What is Advocacy?
Find Your Representative
Advocacy is the act of educating the public about an issue, supporting or defending a cause, and recommending an action.
During an election cycle, all eyes turn to national, state and local politics. The Scleroderma Foundation advocates on the behalf of the entire scleroderma community throughout the entire year, whether there is an election or not. Several times a year, scleroderma patients and family members visit their Congressional leaders in Washington, D.C. This important action has helped us cultivate new relationships with elected officials and strengthen existing relationships with others.
Over the next few months, we will continue to share your scleroderma stories throughout the halls of Congress. This is an exciting time and we hope you will be a part of it! Become a scleroderma advocate today!
2015 Legislative Agenda
The start of 2015 was also the start of a new Congress (114th) in Washington D.C., as well as the re-writing and re-introduction of the “Scleroderma Research and Awareness Act”. Of critical importance to the scleroderma community in 2015 is not only bringing our patients’ stories to the many new legislators (especially those in key congressional committees), but building on the momentum of our recent success in getting “scleroderma” relisted as an eligible condition for study through the Department of Defense (DOD) Peer-Reviewed Medical Research Program (PRMRP) in FY 15. Our plan is to reach out to Senators currently working on the FY 16 DOD to ensure that “scleroderma” remains listed.
ACTION ALERT! PLEASE CONTACT YOUR SENATORS
Ask them to continue to support “scleroderma’s” inclusion as condition eligible for study through the Department of Defense Peer-Reviewed Medical Research Program during the FY 2016 appropriations process!
Each year, the United States Senate crafts an annual Department of Defense (DoD) appropriations bill, which includes a list of conditions that are deemed “eligible for study” through the Peer-Reviewed Medical Research Program (PRMRP). In order for a condition to be included, Senators need to support the condition and officially ask for its inclusion. Senators have many competing appropriations priorities and in order for them to support a condition-specific request, they need to be educated and asked to do so by constituents.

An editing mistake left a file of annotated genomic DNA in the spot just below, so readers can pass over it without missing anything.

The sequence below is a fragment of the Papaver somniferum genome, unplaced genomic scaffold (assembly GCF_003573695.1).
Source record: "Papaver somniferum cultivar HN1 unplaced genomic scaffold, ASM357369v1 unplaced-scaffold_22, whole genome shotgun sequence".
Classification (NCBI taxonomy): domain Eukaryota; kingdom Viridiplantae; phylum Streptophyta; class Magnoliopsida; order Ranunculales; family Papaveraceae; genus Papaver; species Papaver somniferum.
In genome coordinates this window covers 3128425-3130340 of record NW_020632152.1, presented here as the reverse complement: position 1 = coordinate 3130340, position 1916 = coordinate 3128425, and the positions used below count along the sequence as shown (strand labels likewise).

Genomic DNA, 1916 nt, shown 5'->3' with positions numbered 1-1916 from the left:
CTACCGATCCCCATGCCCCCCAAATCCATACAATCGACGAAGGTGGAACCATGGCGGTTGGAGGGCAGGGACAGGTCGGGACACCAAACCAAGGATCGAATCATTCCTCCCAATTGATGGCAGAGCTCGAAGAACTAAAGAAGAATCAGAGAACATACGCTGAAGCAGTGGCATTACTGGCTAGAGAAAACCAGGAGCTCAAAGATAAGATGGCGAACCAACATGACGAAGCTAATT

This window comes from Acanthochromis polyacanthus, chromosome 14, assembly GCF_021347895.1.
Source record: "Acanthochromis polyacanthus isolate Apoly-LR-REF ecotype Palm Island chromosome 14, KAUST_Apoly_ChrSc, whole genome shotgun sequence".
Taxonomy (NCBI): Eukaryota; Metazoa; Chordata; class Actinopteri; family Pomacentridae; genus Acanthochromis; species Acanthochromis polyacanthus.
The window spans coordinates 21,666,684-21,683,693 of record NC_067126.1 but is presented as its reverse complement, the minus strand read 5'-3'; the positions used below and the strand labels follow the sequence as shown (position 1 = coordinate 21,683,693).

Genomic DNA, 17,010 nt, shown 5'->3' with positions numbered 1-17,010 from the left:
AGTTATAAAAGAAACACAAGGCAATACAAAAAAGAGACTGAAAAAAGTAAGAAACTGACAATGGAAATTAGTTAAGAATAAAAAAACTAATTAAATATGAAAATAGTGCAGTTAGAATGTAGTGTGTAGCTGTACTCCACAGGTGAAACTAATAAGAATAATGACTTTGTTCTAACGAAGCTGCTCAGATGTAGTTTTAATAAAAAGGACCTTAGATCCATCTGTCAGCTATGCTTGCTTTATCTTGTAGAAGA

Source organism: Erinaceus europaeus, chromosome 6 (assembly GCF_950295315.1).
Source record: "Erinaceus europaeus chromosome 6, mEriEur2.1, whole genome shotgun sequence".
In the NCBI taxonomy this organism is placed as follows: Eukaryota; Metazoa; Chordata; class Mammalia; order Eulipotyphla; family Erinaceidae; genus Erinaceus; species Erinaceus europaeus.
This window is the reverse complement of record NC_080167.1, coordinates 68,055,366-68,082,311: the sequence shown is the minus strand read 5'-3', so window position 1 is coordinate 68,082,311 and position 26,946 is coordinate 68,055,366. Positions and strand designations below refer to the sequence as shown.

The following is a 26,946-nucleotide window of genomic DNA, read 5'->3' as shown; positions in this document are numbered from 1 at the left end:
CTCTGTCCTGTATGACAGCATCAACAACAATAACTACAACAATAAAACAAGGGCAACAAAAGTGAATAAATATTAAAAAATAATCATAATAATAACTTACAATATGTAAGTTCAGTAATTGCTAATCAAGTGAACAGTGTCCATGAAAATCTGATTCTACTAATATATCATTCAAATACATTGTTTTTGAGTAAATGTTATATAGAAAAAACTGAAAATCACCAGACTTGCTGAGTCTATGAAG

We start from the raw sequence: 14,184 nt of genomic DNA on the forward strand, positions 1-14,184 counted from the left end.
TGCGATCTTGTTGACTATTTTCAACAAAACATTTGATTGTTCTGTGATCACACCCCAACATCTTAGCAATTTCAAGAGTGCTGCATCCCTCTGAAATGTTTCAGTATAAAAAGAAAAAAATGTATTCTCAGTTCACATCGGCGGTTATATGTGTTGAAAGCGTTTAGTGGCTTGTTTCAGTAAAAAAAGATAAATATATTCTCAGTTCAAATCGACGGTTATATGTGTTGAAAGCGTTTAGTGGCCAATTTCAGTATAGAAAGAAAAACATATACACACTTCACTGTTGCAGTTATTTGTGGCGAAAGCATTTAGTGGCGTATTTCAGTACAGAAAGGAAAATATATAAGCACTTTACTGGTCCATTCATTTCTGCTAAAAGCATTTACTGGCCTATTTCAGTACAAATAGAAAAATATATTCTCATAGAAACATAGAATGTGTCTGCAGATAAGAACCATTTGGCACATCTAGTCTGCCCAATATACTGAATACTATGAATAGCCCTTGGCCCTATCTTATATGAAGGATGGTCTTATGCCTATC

Last year, grassroots scleroderma advocates engaged in a successful congressional outreach effort, which led to the recognition of “scleroderma” as a condition eligible for study through the DoD PRMRP in FY 2015. This action will allow scleroderma medical researchers to compete for nearly $250 million in federal funding during FY 2015.
Senators are currently working on the FY 2016 DoD appropriations bill and deciding which conditions will be included on the next PRMRP eligible conditions list. Being included on the list one year is no guarantee of being included again in the next year!
At this critical juncture, please reach out to the offices of your Senators and ask that they “once again support the inclusion of scleroderma in the DOD PRMRP’s eligible conditions list in FY 2016.”
Capitol Hill, April 27-29, 2015 - POSTPONED
We thank everyone who submitted a letter of interest to participate in the upcoming Scleroderma Advocacy Day on Capitol Hill in Washington, D.C. on April 28. In spite of our best efforts to get our bill introduced into this Congress, it has not happened yet and we realize it will not happen before Congress adjourns for recess; therefore, we are postponing Advocacy Day until a later date this year.If you have already sent in a letter of interest to participate in Advocacy Day, your application will be kept on file for consideration once the new date for Advocacy Day is finalized.
Please stay tuned for updates. Meanwhile, we thank you for your interest and your continued support to make the scleroderma community’s voice heard in our nation’s halls of Congress.
- U.S. Senate Website
- U.S. House of Representatives Website
- National Governors Association Website
- Important News from Washington, D.C.
- Tips to Talk to Your Elected Officials